MONROVIA: Against a deepening twilight in a swampy field outside of Liberia’s capital Monrovia, a bulldozer engine roars next to a small group of muddy graves.
These are the intended tombs for victims of the tropical Ebola virus that has already killed 156 people so far in the West African country and more than 729 people in the region, according to the World Health Organisation.
But, as the sun sets on Saturday, instead of the 100 graves ordered by the health ministry there are just five shallow holes, partly filled with water.
The slow progress follows strong resistance from local communities who do not want victims of the disease buried near their homes, enhancing the difficulties of stretched West African governments as they seek to control the worst Ebola outbreak in history.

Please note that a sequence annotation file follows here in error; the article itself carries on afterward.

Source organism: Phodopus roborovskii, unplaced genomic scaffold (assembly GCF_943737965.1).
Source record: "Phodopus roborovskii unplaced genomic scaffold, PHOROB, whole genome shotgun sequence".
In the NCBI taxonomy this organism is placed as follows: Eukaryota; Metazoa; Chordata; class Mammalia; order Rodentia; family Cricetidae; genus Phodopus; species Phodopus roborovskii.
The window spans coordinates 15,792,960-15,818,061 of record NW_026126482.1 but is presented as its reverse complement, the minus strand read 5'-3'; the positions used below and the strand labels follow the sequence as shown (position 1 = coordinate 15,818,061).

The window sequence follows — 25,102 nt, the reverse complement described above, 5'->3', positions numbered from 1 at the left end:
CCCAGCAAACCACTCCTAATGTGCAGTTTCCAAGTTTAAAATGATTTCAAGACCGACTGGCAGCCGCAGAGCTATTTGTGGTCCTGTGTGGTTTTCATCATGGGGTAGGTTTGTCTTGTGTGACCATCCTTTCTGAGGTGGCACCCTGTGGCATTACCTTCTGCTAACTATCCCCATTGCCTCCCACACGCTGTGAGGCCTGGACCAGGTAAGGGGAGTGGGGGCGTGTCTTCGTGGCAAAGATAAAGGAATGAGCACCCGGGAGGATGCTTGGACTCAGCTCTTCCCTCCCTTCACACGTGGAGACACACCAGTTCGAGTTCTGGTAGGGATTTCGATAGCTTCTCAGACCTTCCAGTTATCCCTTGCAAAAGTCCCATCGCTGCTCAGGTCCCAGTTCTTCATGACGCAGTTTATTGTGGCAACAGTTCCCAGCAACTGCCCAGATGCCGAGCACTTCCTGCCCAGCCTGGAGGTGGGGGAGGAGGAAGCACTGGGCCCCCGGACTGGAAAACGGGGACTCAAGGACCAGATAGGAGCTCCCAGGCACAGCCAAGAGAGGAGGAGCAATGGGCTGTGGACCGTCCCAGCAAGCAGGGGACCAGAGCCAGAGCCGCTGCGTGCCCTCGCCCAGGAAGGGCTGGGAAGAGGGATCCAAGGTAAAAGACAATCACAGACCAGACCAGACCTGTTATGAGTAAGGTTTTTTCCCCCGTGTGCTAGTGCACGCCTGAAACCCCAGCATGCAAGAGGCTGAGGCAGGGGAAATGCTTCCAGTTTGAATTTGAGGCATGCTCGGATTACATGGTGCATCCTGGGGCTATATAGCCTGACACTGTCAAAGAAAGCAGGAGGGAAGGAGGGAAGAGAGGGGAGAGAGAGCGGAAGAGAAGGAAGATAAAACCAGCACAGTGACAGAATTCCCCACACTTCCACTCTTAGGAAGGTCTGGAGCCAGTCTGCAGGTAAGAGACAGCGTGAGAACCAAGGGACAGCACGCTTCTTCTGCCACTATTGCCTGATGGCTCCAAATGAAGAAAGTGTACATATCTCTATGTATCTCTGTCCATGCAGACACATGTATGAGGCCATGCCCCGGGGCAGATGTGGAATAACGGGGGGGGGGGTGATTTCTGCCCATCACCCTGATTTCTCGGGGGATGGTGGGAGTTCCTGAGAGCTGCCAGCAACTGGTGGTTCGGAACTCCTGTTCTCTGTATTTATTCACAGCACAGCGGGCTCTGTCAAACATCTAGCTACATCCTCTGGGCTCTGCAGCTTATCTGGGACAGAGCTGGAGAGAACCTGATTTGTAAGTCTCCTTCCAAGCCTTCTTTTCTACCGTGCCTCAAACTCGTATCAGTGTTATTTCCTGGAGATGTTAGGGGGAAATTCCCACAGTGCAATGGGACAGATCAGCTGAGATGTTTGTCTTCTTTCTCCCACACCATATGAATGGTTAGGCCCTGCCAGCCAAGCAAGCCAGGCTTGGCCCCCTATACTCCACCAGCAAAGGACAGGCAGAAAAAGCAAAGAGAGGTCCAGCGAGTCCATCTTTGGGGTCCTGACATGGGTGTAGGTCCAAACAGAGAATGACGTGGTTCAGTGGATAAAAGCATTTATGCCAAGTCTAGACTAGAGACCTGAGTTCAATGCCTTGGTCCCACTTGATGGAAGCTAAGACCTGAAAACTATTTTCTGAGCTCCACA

Liberia’s overcrowded and understaffed Elwa Hospital has had to turn away Ebola cases this week - a scenario exacerbated by the withdrawal of some international staff following the infection of two US health workers here.
Ebola, which is fatal in more than half of cases in the current outbreak, is transmitted by direct contact with the blood or fluids of the infected, including the dead.
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